Seriality & ARGs
Brian: In a way, I think the number of people actually in the scene is greatly dwarfed by the number of people watching the scene and trying to figure out where this can go next. So we’re definitely in a, like, infancy phase in terms of what other people in these other communities as they grab this model and twist it into something else.
Dan: Definitely. So, one of the things that we’ve learned from “Perplex City” is that it’s terribly to hard to get into a game that’s two years long and then you’re about a year and a half in. It’s pretty much impossible.
So we’ve been looking at lots of other media. We’ve been looking at television because that’s a very easy comparison to make. We like to say, “Well, what is it that ‘LOST’…” Well, maybe “LOST” isn’t such a good example…
“So, what is it that ‘24? does? What do television shows do to help you catch up halfway through a season, or three-quarters of the way through a season?”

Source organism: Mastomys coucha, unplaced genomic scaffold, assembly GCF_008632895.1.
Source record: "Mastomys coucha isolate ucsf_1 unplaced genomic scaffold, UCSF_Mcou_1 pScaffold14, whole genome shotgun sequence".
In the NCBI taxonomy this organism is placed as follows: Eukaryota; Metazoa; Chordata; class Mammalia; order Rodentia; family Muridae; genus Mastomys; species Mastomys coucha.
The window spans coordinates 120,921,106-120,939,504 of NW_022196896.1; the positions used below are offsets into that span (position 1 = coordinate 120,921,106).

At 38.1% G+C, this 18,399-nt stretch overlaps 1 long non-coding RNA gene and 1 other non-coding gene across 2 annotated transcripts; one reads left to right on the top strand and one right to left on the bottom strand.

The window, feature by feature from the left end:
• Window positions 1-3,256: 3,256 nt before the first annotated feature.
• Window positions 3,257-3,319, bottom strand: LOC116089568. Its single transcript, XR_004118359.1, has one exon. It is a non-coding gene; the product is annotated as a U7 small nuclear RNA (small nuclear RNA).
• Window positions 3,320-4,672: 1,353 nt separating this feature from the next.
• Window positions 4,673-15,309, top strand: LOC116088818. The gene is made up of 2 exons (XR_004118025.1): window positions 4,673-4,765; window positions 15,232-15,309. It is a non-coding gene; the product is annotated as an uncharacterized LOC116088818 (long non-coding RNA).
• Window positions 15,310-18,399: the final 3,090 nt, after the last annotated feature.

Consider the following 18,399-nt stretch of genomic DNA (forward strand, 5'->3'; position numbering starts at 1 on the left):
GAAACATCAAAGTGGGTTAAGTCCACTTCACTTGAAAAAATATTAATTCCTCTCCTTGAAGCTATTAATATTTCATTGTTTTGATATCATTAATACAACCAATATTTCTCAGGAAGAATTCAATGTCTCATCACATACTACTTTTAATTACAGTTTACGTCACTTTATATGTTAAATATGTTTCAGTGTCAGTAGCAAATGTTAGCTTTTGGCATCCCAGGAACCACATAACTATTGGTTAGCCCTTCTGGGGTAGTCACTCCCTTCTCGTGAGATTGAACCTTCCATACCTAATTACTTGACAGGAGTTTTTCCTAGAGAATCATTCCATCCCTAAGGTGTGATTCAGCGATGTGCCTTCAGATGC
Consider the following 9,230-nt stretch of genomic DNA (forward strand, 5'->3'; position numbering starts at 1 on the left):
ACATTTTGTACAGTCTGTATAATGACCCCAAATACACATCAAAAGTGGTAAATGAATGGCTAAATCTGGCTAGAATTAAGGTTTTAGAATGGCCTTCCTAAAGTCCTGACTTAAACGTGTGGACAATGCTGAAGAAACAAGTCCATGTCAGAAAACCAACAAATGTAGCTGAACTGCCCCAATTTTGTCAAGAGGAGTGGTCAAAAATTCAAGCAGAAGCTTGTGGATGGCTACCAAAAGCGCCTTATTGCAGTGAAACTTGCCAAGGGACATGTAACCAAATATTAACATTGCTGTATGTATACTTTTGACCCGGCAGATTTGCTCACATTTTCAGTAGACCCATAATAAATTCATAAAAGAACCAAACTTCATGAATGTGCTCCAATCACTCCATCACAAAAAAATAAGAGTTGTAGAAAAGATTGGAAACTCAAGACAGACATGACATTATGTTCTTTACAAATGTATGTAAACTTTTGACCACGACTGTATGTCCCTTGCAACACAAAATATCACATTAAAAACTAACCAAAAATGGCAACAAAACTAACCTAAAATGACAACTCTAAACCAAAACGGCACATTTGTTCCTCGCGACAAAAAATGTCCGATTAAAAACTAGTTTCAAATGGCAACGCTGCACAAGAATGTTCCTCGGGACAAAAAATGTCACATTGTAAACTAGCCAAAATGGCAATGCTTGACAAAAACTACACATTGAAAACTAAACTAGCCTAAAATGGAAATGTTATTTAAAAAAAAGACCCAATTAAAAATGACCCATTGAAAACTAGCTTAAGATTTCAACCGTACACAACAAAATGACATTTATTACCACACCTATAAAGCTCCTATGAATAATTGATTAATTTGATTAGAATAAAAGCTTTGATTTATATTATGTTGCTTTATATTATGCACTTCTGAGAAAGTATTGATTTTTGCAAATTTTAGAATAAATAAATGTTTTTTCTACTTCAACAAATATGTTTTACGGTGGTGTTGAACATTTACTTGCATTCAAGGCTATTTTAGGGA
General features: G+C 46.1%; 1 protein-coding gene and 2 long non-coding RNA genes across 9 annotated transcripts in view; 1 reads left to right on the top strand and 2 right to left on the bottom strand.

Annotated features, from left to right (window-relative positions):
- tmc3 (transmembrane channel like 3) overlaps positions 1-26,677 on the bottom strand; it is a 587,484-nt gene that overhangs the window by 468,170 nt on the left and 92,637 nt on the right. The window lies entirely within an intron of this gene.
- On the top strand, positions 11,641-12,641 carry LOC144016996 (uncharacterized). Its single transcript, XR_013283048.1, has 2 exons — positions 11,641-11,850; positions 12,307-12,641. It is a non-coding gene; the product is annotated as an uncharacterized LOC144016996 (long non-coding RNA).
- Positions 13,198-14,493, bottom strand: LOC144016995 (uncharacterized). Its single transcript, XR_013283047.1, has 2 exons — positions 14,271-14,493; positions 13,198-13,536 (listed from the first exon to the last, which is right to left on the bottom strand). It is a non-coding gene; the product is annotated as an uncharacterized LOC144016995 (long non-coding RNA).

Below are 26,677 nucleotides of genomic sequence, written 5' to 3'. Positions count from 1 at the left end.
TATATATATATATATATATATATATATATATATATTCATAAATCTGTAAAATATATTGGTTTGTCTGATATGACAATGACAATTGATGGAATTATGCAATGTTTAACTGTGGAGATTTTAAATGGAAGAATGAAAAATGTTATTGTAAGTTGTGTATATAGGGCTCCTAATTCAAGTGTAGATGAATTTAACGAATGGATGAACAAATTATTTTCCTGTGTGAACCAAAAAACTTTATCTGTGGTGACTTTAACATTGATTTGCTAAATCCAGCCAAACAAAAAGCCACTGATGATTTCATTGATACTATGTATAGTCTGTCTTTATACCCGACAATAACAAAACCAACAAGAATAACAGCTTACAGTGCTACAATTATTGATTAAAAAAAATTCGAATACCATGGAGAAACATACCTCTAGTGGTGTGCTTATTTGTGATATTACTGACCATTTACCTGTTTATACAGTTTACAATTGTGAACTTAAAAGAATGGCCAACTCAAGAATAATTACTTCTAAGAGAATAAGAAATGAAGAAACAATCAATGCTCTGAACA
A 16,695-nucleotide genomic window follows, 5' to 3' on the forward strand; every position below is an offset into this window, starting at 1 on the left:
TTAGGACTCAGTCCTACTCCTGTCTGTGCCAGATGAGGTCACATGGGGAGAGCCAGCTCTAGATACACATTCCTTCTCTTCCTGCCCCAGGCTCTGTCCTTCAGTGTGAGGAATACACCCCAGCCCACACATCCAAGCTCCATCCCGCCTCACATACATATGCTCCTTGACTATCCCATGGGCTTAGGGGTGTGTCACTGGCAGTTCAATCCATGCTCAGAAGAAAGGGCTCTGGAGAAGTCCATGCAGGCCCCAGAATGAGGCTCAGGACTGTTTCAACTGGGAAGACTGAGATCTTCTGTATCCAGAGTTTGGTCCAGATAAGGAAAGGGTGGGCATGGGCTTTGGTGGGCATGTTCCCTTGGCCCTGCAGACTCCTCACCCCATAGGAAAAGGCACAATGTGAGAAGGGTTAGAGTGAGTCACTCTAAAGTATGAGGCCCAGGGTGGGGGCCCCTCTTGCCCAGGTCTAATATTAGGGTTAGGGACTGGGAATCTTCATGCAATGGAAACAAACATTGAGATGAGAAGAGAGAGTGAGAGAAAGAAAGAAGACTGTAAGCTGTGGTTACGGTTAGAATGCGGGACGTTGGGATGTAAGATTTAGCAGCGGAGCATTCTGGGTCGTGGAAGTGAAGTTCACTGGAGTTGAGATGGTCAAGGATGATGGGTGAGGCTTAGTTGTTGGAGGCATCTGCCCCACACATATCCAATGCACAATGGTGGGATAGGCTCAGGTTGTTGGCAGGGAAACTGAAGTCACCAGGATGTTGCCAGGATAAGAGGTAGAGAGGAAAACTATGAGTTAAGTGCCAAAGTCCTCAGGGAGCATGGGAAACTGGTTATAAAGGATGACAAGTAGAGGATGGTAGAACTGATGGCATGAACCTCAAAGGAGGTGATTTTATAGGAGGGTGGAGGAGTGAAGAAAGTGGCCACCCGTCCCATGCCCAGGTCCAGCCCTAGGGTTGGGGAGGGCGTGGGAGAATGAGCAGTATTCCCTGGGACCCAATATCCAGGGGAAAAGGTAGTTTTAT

I think we’re going to see a shift, and this is something we’re going to be trying out towards.
So I think we are going to see a shift. This is something we are going to be trying out towards much more episodic gaming. There is a shift towards that in the gaming industry in general, what with Half Life.
Evan: Sam & Max. Yeah.
Dan: So, there will be shift towards episodic gaming. Gaming will probably happen in more bite size chunks to make it more accessible to people, instead of having an episode in an instance of game play where you don’t know how long it is going to last. I think what we’ll see is, probably companies coming out saying this is probably going to only last two to six weeks. So you know it’s not going to completely take over your life.
Alice: So, it has a start and an end date, like a television series.
Dan: It has an end date. You know that you can come in. You can just catch-up. You can just play this episode. And that’s all that you’ll have to do. You can just dip into it.
Evan: It’s been an issue I’ve been bring up is that, with well established media like, for instance, books, they have this really tactile way of giving you the information of this is going to be this long, or that long, or something. And at the moment, we’re still working on that. It’s when you get involved in a rabbit hole. You don’t really know where you’re going…
Another item they talked about was Linda Stones’s notion of “continual partial attention”. I’ll be addressing this in a separate post. In the meantime, check out the full transcript.